UN atomic agency completes review of Japan’s response to nuclear disaster

15 November 2011 – The United Nations atomic energy agency today completed its assessment of Japan’s response to nuclear contamination in areas around the Fukushima Daiichi nuclear power plant that was damaged during the massive earthquake and tsunami that struck the country in March.

The report by a team of experts sent by the UN International Atomic Energy Agency (IAEA) highlighted nine areas of progress and offers advice on issues where the mission felt that current practices could be improved.

“A lot of good work, done at all levels, is ongoing in Japan in the area of environmental remediation,” said Juan Carlos Lentijo, the leader of the IAEA team and General Director for Radiation Protection at Spain’s nuclear regulatory authority.

“In the early phases of the Fukushima Daiichi accident, a very cautious approach was adopted by the Japanese authorities in terms of dealing with the handling of residue materials. It is considered right to do so.

“However, at this point in time, we see that there is room to take a more balanced approach, focusing on the real priority areas, classifying residue materials and adopting appropriate remediation measures on the basis of the results of safety assessments for each specific situation.”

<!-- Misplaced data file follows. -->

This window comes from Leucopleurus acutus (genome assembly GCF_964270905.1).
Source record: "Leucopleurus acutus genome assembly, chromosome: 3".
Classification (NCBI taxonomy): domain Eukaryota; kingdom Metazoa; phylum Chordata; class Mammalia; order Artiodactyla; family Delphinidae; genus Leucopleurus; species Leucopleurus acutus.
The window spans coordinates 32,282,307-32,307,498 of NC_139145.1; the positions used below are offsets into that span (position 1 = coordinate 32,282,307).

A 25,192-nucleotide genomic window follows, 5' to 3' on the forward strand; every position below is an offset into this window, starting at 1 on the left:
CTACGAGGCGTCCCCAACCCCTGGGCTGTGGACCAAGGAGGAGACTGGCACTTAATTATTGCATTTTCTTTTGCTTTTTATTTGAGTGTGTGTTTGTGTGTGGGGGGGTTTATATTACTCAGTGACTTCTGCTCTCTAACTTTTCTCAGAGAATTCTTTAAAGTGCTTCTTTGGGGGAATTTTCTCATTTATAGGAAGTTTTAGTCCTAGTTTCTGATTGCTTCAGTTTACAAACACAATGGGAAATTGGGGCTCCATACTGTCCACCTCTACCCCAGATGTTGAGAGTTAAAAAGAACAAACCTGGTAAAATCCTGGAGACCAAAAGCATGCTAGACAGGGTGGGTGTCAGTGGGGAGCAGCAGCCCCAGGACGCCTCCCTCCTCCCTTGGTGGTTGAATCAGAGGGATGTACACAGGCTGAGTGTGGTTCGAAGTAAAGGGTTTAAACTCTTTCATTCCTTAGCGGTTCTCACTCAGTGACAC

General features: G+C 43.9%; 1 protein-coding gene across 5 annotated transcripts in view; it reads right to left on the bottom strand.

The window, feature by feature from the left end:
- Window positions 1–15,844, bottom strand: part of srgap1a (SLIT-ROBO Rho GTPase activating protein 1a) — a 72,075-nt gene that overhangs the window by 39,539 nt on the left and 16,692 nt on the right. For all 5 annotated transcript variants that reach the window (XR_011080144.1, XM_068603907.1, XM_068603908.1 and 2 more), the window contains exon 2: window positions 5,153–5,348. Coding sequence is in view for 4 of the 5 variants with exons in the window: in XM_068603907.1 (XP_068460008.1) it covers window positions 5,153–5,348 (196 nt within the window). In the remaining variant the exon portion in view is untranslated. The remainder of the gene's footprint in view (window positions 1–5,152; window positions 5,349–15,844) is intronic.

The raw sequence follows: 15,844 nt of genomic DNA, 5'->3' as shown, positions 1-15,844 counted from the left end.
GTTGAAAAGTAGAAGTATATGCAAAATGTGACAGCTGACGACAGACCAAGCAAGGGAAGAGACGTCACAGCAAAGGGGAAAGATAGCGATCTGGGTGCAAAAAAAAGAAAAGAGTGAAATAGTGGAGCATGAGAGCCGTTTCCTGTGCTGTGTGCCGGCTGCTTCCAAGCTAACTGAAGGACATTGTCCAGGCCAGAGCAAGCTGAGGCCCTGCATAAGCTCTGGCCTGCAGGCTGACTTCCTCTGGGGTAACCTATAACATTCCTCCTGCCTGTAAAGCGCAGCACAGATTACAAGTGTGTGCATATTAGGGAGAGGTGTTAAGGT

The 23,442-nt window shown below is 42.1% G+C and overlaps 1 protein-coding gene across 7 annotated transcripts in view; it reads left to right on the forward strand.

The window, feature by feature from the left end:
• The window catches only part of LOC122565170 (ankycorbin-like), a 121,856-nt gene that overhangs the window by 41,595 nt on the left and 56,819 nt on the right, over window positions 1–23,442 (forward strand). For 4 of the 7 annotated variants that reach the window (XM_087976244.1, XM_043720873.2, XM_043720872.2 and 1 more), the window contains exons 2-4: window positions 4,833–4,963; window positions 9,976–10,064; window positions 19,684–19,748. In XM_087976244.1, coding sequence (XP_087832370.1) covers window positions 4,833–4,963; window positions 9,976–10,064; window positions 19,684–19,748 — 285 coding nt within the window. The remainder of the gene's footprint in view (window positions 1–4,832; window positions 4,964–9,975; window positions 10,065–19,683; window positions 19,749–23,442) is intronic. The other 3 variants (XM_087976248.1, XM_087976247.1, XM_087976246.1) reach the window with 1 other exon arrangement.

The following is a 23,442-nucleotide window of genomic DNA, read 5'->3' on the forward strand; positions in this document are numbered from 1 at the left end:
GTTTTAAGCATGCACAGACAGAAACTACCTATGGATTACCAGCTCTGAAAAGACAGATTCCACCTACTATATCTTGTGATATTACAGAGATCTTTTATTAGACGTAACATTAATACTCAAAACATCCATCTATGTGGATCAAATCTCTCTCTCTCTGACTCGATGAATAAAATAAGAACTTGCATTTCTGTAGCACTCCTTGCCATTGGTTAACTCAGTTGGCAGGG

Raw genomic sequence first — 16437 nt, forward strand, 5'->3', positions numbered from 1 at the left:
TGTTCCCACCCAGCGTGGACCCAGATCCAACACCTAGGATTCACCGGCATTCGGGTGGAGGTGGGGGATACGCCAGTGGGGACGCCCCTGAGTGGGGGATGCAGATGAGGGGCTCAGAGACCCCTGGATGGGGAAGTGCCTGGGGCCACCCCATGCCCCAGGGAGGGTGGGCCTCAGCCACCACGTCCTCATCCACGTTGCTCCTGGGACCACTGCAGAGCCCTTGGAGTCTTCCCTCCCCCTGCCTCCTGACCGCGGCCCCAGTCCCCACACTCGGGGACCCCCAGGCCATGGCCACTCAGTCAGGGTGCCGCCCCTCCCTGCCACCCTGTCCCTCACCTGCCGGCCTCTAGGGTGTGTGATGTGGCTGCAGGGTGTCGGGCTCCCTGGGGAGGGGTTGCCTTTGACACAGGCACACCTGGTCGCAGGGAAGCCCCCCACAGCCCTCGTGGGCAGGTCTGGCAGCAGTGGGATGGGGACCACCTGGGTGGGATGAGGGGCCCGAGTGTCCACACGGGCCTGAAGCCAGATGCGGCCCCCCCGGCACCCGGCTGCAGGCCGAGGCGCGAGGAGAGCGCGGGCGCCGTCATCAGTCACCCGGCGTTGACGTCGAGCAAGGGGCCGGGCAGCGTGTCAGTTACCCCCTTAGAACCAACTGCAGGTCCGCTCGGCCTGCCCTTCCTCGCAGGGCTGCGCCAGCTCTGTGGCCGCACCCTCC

The team’s advice to the Japanese authorities covers improvements in strategy, plans and specific remediation techniques, taking into account both international standards and experience from remediation programmes in other countries.

Some of the report’s other highlights include the IAEA mission’s appreciation of the fact that Japan acted quickly and allocated the necessary legal, economic and technological resources to develop an efficient remediation programme to bring relief to the people affected by the disaster. Priority was given to children and areas that they frequent, the report notes.

“The team appreciates the strong commitment to remediation demonstrated at the Fukushima prefecture and at local levels. The team benefited from visiting school sites, from which the contamination had been removed to a large extent by volunteers, mostly parents of the pupils,” the experts note in their report.

It acknowledged the “impressive” monitoring and mapping effort by the Japanese authorities as a good basis for a successful remediation programme.

The IAEA mission, which visited Japan last month, comprised 12 international and IAEA experts from several countries and visited numerous locations in Fukushima prefecture.

In a related development, IAEA nuclear and radiation safety experts have concluded an eight-day mission to review Australia’s Radiation Protection and Nuclear Safety Agency (ARPANSA).

The review team found ARPANSA had made significant progress towards improving its regulatory activities, with most issues identified during the 2007 report having been effectively addressed.


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